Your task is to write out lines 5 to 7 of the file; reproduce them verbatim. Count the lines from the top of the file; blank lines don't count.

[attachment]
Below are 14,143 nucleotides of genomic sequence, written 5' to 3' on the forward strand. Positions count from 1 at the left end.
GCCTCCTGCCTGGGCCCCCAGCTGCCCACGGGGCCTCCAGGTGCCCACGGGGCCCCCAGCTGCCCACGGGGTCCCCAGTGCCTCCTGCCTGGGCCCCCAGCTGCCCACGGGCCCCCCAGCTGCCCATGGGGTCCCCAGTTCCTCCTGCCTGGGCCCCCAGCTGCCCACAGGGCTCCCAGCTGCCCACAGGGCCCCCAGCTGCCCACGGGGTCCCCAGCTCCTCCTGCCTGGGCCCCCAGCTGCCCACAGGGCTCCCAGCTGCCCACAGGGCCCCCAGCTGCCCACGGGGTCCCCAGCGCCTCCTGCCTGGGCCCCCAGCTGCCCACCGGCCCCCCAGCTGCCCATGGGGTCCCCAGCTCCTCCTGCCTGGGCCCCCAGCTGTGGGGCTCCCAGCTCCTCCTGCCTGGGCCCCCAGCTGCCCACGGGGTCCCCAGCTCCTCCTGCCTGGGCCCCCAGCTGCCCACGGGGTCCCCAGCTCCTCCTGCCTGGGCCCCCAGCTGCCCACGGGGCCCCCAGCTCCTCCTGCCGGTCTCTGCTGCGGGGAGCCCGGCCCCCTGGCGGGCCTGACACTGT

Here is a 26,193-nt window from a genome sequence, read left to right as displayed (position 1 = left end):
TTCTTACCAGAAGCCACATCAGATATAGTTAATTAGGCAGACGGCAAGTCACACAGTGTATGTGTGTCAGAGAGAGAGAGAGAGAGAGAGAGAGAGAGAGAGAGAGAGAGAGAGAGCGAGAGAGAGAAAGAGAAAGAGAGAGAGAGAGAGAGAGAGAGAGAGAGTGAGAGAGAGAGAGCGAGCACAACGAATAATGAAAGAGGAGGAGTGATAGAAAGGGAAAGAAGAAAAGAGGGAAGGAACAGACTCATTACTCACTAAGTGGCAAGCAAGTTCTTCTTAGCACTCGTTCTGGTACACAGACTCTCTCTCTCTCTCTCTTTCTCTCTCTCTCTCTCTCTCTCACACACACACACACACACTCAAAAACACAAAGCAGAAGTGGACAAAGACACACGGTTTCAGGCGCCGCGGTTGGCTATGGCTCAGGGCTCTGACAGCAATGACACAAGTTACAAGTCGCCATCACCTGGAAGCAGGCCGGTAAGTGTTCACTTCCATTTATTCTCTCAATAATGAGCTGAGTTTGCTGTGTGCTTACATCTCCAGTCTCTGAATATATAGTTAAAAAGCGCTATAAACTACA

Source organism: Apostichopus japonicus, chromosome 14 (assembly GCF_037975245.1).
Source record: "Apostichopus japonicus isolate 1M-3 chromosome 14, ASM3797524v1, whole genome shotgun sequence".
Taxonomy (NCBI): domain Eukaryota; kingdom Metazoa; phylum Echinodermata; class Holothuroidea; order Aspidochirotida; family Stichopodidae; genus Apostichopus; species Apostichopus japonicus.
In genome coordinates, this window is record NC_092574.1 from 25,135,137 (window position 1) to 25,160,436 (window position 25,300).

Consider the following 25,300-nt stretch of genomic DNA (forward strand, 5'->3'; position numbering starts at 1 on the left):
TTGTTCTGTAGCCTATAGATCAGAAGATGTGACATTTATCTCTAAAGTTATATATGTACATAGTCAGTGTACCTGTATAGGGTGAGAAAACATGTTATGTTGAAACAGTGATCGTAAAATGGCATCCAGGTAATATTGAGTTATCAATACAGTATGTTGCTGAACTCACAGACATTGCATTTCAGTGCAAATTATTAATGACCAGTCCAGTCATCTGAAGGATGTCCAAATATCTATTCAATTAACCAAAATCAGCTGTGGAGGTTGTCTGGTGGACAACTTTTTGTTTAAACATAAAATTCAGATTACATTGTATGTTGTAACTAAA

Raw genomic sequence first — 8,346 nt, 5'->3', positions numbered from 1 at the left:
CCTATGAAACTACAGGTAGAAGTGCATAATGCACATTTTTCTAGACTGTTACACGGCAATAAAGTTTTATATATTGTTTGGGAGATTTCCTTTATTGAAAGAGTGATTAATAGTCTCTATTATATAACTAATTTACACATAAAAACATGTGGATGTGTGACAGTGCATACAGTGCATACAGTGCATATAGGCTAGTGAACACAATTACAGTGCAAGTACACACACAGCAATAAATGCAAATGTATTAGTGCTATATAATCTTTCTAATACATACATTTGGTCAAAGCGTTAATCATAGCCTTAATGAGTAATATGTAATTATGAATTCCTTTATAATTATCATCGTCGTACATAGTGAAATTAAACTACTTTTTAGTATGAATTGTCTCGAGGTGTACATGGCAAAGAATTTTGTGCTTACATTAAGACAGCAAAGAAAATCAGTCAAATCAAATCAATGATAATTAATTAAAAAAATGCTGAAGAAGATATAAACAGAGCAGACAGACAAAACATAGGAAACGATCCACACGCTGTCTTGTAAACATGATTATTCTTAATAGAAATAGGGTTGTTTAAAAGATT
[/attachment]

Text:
Source organism: Apostichopus japonicus, chromosome 14 (assembly GCF_037975245.1).
Source record: "Apostichopus japonicus isolate 1M-3 chromosome 14, ASM3797524v1, whole genome shotgun sequence".
Taxonomy (NCBI): domain Eukaryota; kingdom Metazoa; phylum Echinodermata; class Holothuroidea; order Aspidochirotida; family Stichopodidae; genus Apostichopus; species Apostichopus japonicus.